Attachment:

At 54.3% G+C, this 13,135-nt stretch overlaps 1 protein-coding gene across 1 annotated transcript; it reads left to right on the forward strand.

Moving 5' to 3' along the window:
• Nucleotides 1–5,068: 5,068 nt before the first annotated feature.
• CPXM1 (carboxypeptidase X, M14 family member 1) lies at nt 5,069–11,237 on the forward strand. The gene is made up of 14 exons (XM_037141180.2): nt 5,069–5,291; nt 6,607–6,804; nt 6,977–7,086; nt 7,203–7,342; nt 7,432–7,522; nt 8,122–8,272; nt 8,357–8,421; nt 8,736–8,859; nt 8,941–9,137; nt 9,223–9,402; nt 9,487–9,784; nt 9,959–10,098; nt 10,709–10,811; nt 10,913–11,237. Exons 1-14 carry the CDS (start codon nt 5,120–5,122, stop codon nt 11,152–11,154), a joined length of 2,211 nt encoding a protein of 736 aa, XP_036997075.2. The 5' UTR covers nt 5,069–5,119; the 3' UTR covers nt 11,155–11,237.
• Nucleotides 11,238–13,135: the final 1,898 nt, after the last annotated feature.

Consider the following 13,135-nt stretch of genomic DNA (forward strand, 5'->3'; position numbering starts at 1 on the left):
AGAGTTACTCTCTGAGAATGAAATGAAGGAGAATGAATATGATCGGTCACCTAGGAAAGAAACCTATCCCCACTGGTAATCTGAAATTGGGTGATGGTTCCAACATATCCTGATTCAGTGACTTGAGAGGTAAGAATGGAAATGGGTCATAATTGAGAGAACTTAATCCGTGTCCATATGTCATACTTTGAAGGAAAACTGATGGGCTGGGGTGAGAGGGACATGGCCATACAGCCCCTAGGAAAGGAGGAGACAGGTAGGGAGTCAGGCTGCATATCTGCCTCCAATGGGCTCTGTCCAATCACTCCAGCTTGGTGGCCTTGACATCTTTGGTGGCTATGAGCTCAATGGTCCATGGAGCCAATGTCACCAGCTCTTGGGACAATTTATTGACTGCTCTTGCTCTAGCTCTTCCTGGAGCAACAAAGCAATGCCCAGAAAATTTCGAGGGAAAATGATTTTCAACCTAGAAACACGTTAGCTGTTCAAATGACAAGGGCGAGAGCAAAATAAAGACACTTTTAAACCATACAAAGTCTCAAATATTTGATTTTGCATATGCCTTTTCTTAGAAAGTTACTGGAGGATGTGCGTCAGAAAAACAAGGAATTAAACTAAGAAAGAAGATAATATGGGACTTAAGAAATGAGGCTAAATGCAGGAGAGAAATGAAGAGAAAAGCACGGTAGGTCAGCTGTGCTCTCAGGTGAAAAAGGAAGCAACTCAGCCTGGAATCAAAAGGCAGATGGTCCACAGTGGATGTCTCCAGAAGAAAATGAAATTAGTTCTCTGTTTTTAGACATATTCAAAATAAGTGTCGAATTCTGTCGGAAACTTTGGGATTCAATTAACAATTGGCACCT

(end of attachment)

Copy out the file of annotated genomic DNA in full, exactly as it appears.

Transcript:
At 54.3% G+C, this 13,135-nt stretch overlaps 1 protein-coding gene across 1 annotated transcript; it reads left to right on the forward strand.

Moving 5' to 3' along the window:
• Nucleotides 1–5,068: 5,068 nt before the first annotated feature.
• CPXM1 (carboxypeptidase X, M14 family member 1) lies at nt 5,069–11,237 on the forward strand. The gene is made up of 14 exons (XM_037141180.2): nt 5,069–5,291; nt 6,607–6,804; nt 6,977–7,086; nt 7,203–7,342; nt 7,432–7,522; nt 8,122–8,272; nt 8,357–8,421; nt 8,736–8,859; nt 8,941–9,137; nt 9,223–9,402; nt 9,487–9,784; nt 9,959–10,098; nt 10,709–10,811; nt 10,913–11,237. Exons 1-14 carry the CDS (start codon nt 5,120–5,122, stop codon nt 11,152–11,154), a joined length of 2,211 nt encoding a protein of 736 aa, XP_036997075.2. The 5' UTR covers nt 5,069–5,119; the 3' UTR covers nt 11,155–11,237.
• Nucleotides 11,238–13,135: the final 1,898 nt, after the last annotated feature.

Consider the following 13,135-nt stretch of genomic DNA (forward strand, 5'->3'; position numbering starts at 1 on the left):
AGAGTTACTCTCTGAGAATGAAATGAAGGAGAATGAATATGATCGGTCACCTAGGAAAGAAACCTATCCCCACTGGTAATCTGAAATTGGGTGATGGTTCCAACATATCCTGATTCAGTGACTTGAGAGGTAAGAATGGAAATGGGTCATAATTGAGAGAACTTAATCCGTGTCCATATGTCATACTTTGAAGGAAAACTGATGGGCTGGGGTGAGAGGGACATGGCCATACAGCCCCTAGGAAAGGAGGAGACAGGTAGGGAGTCAGGCTGCATATCTGCCTCCAATGGGCTCTGTCCAATCACTCCAGCTTGGTGGCCTTGACATCTTTGGTGGCTATGAGCTCAATGGTCCATGGAGCCAATGTCACCAGCTCTTGGGACAATTTATTGACTGCTCTTGCTCTAGCTCTTCCTGGAGCAACAAAGCAATGCCCAGAAAATTTCGAGGGAAAATGATTTTCAACCTAGAAACACGTTAGCTGTTCAAATGACAAGGGCGAGAGCAAAATAAAGACACTTTTAAACCATACAAAGTCTCAAATATTTGATTTTGCATATGCCTTTTCTTAGAAAGTTACTGGAGGATGTGCGTCAGAAAAACAAGGAATTAAACTAAGAAAGAAGATAATATGGGACTTAAGAAATGAGGCTAAATGCAGGAGAGAAATGAAGAGAAAAGCACGGTAGGTCAGCTGTGCTCTCAGGTGAAAAAGGAAGCAACTCAGCCTGGAATCAAAAGGCAGATGGTCCACAGTGGATGTCTCCAGAAGAAAATGAAATTAGTTCTCTGTTTTTAGACATATTCAAAATAAGTGTCGAATTCTGTCGGAAACTTTGGGATTCAATTAACAATTGGCACCT